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Oil Spill Possibly Killing Salmon

Coho and chinook salmon are milling about in Saanich Inlet, but few have entered the Goldstream River and concerns are growing that residual effects from an April fuel spill could be keeping them away.

“We have seen virtually nothing in the river, but there’s anecdotal information that there are fish in the inlet,” said Peter McCully, manager of Goldstream Hatchery.

This spring, a Columbia Fuels tanker crashed on the Malahat, B.C., spilling 42,000 litres of gasoline and 650 litres of diesel, some of which seeped into the river, killing salmon and trout.

Coho and chinook are normally spawning in the river by the end of September, but, so far, only eight coho have been spotted, McCully said.

Between 1,000 and 1,500 coho are expected to return.

“What is holding them out there? Could they be repelled by the smell of fuel?” said McCully, who questions why the nearby Sooke River has good early returns of coho and chinook.

However, there could be other elements affecting fish behaviour, such as the number of seals in the upper inlet, he said.

“We just don’t know and Mother Nature has a wonderful way of confounding us,” McCully said.

“We are searching for any possible explanation of why we are not seeing the pattern we have seen in the past. We are certainly concerned, but all is not lost yet.”

The main Goldstream run of chum salmon does not usually enter the river until the third week of October.

At Goldstream Nature House, where an art exhibition showing the resilience of nature runs until Monday, manager Tracey Bleackley is hoping the fish will appear when water levels rise.

“We just don’t know. The fish rely heavily on their senses to find their way back to the river they were born in. Are they going to smell the river?” she said.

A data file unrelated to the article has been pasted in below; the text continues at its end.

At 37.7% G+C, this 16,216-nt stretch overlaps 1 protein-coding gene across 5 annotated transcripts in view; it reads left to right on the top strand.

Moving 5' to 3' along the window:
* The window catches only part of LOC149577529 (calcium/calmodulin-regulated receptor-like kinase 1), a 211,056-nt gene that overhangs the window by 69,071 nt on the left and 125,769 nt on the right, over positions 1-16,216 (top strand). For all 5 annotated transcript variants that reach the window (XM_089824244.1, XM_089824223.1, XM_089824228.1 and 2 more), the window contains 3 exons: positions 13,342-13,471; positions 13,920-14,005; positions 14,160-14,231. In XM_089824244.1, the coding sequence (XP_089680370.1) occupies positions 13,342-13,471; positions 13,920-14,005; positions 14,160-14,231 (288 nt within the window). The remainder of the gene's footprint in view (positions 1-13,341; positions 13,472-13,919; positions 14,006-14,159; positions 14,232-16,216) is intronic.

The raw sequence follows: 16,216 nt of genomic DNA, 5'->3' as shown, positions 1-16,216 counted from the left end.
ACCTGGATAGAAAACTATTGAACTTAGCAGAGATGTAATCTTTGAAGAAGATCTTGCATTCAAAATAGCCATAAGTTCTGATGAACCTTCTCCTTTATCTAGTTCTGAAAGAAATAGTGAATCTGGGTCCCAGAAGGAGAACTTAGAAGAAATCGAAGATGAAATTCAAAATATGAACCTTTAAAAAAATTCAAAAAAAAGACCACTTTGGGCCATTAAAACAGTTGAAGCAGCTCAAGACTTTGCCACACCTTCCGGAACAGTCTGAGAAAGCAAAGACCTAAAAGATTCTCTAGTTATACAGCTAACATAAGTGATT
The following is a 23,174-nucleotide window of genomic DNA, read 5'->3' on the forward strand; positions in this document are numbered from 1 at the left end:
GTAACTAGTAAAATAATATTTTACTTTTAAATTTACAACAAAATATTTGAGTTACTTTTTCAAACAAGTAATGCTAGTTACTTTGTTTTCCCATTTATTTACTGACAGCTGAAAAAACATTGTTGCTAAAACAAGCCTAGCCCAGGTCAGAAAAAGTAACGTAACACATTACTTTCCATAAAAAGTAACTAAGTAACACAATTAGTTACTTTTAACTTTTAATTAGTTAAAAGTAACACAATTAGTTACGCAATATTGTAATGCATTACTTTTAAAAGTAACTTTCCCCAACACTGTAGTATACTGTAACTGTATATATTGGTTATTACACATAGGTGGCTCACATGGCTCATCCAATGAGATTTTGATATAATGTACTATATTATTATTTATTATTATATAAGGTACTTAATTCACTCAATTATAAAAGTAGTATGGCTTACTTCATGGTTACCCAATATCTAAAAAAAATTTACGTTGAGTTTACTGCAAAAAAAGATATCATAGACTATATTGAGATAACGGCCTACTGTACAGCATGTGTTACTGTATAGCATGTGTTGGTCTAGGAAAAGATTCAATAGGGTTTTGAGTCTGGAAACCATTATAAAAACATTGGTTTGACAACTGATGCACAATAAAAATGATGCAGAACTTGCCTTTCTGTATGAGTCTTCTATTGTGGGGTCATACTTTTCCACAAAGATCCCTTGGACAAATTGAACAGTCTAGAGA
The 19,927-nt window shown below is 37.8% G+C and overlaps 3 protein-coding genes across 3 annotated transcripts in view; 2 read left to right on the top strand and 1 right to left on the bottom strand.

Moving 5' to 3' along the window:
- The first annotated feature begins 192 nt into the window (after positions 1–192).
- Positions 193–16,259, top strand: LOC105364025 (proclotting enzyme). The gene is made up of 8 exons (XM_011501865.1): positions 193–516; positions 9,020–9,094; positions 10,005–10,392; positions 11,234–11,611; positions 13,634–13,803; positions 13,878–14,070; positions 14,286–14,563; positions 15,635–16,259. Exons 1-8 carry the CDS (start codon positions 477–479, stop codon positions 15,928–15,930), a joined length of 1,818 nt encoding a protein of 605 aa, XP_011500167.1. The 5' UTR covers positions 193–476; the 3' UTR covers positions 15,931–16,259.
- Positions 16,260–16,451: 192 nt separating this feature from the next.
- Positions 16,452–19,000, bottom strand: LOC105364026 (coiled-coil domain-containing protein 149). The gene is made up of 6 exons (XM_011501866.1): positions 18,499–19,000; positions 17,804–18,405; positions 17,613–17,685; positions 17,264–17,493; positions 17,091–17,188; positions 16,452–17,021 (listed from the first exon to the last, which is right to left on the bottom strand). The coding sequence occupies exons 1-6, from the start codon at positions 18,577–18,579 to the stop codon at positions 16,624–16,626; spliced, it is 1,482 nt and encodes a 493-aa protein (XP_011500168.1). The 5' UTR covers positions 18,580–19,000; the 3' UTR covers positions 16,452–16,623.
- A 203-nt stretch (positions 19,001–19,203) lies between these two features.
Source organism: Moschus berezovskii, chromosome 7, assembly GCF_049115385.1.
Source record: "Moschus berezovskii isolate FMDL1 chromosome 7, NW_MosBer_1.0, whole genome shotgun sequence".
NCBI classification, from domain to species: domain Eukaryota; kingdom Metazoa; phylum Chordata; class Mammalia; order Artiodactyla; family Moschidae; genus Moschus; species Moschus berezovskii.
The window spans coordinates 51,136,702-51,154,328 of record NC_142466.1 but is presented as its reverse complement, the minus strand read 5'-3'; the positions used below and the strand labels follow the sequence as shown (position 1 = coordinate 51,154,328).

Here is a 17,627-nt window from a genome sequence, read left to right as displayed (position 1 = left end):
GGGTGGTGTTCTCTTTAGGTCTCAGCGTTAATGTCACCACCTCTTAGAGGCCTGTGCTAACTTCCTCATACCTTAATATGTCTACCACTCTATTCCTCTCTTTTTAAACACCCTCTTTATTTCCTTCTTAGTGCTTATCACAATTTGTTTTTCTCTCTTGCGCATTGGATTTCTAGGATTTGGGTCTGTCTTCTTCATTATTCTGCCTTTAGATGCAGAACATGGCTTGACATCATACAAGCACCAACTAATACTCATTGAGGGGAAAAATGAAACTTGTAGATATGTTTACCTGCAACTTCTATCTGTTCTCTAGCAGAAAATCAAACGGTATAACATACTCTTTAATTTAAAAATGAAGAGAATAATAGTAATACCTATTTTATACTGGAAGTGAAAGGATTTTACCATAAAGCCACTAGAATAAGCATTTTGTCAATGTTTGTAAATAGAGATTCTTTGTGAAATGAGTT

Beavers, which were active before the spill, have not been seen since, but it is not known whether the spill has anything to do with their disappearance, Bleackley said.

The popular river no longer has an obvious smell of fuel and the telltale sheen has disappeared in most areas.

But three trouble spots remain on the highway and a soil vapour extraction system will be installed next week by contractors hired by Columbia Fuels, said Graham Knox, provincial manager of environmental emergencies.

The unit puts soil in a vacuum, turning hydrocarbons to gas, which are collected in carbon filters.

Apart from the crash site, the two other trouble spots are where the fuel ran through old water courses and became stranded.

Ongoing surveys have not turned up any problems with species diversity, Knox said.

“All numbers look as if they are in the normal range,” he said.

A survey in August showed about 900 square metres of water was still showing a sheen, so fisheries crews from Saanich First Nations raked the gravel, Knox said.

“That was very successful and I don’t think any more work needs to be done on it,” he said.

Andrea Voysey, director of marketing for Columbia Fuels, which is responsible for the cleanup, said monitoring will continue for years, even though the Goldstream water is now clean enough to drink and the ecosystem is recovering.

“It looks good,” she said. “We want to make sure it is put back the way it should be.”

Columbia Fuels will not disclose the cost of the cleanup.

However, Knox said the figures are likely to eventually made public.

“It’s not something that will be kept secret,” he said.

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